By: Aang Yulius Prihatmoko
Ikhlas (sincerity) is one of the important obligations, and even is the most important in Islam. All good deeds, if not done sincerely, are rejected by Allah. Ikhlas is commanded in the Al-Quran and is the great obligation that accompanies worship. God says:
‘And they were not commanded except to worship Allah, [being] sincere to Him in religion, inclining to truth, and to establish prayer and to give zakah. And that is the correct religion’ (Al-Bayyinah: 5)
The command of Ikhlas in the Al-Qur’an is also referred to in Q.S. Az-Zumar; 3, An-Nisa; 146, Al-Kahfi; 110 and a number of other verses both explicitly and implicitly.
‘Unquestionably, for Allah is the pure religion’. (Az-Zumar: 3)
‘Except for those who repent, correct themselves, hold fast to Allah, and are sincere in their religion for Allah, for those will be with the believers. And Allah is going to give the believers a great reward’. (An-Nisa’: 146)
‘So whoever would hope for the meeting with his Lord – let him do righteous work and not associate in the worship of his Lord anyone’. (Al-Kahfi: 110)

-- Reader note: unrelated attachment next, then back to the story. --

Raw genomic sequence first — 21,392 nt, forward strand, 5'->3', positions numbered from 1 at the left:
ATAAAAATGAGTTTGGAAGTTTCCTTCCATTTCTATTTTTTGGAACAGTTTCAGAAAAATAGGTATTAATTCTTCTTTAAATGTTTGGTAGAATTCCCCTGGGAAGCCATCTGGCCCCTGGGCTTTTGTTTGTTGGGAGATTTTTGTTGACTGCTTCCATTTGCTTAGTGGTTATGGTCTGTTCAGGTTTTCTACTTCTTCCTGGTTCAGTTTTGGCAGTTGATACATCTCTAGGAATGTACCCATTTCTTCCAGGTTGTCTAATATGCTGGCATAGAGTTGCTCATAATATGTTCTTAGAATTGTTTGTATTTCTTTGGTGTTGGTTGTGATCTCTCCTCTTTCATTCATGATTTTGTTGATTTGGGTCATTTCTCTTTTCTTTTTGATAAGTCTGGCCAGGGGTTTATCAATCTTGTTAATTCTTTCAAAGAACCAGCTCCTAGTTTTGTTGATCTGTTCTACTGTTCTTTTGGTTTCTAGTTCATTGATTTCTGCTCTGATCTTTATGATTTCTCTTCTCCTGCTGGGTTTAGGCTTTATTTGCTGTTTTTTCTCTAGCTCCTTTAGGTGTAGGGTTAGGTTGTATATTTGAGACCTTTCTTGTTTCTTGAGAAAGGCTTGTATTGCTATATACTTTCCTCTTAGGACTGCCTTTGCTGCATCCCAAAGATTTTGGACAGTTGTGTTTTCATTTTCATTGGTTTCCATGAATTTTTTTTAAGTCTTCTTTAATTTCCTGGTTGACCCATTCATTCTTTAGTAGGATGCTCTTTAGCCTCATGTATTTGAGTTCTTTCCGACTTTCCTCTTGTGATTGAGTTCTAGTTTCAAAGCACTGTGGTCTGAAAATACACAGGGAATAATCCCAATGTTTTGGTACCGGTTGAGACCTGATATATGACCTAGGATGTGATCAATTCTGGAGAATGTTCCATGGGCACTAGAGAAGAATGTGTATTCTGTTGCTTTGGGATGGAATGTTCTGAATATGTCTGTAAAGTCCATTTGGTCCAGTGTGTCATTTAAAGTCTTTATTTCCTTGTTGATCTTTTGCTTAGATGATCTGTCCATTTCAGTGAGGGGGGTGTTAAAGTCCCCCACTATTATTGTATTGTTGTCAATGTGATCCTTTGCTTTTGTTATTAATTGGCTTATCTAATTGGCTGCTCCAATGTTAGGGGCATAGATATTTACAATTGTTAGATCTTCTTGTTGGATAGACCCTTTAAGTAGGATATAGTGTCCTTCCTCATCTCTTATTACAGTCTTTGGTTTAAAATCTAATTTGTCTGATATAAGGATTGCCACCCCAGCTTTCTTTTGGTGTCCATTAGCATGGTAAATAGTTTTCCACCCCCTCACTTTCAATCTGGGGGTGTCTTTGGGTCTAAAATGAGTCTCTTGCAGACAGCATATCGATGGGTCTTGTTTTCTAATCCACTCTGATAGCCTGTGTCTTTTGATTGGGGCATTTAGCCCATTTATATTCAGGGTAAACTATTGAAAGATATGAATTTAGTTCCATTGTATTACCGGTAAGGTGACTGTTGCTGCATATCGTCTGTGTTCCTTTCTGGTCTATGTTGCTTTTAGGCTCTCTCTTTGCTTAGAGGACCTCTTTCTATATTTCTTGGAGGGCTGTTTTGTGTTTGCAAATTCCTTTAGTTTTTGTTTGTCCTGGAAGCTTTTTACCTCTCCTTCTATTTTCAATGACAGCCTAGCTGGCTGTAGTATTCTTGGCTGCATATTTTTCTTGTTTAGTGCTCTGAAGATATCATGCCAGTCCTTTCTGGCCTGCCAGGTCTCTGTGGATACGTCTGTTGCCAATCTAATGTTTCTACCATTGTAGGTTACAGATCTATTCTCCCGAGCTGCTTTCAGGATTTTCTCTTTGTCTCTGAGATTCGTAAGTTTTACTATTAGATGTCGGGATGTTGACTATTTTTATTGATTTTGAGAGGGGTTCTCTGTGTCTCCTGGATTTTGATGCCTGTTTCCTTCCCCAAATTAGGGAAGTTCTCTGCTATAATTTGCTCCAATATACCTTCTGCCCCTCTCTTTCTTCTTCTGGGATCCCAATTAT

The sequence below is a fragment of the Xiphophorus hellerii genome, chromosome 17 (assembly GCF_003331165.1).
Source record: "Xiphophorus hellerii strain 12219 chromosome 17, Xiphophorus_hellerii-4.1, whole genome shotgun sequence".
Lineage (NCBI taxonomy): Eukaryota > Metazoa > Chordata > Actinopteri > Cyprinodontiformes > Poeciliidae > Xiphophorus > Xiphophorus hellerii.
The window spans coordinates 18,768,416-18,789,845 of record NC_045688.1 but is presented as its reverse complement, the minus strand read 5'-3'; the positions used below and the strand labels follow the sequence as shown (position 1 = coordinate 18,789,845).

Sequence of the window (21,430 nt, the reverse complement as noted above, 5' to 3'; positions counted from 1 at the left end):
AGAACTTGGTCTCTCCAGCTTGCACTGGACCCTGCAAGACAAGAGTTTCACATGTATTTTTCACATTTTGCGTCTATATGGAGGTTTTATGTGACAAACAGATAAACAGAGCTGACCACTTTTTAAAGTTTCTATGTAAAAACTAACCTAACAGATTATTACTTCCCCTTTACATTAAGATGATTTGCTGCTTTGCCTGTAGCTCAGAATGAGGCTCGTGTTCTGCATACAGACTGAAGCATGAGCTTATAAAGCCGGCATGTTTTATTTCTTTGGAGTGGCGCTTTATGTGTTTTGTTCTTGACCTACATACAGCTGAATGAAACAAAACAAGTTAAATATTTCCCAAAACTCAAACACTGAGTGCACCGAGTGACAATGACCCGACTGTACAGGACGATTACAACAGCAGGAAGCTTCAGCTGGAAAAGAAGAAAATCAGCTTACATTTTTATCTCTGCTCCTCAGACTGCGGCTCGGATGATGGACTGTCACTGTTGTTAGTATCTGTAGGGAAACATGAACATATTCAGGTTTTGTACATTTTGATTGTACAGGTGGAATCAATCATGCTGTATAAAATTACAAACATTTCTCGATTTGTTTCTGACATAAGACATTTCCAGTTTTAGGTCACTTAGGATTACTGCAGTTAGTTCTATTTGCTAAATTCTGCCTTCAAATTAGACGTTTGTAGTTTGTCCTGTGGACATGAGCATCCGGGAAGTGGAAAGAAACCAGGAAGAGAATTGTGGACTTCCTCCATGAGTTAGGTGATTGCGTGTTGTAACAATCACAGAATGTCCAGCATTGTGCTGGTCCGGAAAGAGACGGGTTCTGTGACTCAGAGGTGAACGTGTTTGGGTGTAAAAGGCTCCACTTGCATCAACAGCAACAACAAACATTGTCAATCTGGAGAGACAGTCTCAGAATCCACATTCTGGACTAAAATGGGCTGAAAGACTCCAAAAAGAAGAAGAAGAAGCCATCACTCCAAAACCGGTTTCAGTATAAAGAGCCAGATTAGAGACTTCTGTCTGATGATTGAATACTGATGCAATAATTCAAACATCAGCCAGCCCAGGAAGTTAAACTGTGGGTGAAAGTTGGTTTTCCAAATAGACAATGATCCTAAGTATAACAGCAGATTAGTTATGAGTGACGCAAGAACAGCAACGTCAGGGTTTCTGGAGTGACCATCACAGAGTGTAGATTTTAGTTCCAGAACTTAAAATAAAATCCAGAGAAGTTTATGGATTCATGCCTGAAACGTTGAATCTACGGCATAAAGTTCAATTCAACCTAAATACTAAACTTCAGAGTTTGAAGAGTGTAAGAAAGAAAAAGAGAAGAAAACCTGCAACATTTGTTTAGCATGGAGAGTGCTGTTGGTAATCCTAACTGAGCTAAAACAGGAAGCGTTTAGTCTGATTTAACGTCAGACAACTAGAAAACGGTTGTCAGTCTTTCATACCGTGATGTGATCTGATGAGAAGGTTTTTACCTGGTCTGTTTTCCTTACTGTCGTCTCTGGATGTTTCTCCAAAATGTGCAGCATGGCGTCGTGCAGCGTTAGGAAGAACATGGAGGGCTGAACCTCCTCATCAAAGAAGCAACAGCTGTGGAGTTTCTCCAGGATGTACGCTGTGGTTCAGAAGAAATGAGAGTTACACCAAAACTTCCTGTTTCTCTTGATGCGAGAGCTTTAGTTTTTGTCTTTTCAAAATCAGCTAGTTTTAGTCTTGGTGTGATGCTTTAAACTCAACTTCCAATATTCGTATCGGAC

In language, sincerity means purifying (amhadho). Ibn Mandhur said
“Akhlasho lillah dinahu means amhadhohu (to purify it)” (Lisan Al-‘Arob juz 7 page 26).
In the Qur’an, when milk is called kholish, it means that the milk is purely free from all other elements that pollute both blood and dirt;
‘And indeed, for you in grazing livestock is a lesson. We give you drink from what is in their bellies – between excretion and blood – pure milk, palatable to drinkers’. (An-Nahl: 66)
So, based on this language meaning, when we are commanded to be sincere, it means we are ordered to purify. We are asked to purify without any other contaminating elements which make it impure. The question is: what is asked to be purified?
By paying attention to the texts in the Al-Quran and Hadith, it appears that what is demanded to be purified is none other than intention. Al-Ghazzali said;
“There is one guardian who wrote a letter to his brother saying; ‘Akhlish an-niyyah (purify intention) in your deeds, surely your little deeds is enough for you’ ”(Ihya’ Ulumiddin, juz 4 p. 378).
“Ayyub As-Sikhtiyani said; ‘Takhlishun niyyah (purifying intentions) for people who do deeds is heavier than all deeds” (Ihya Ulumiddin, juz 4, p. 378).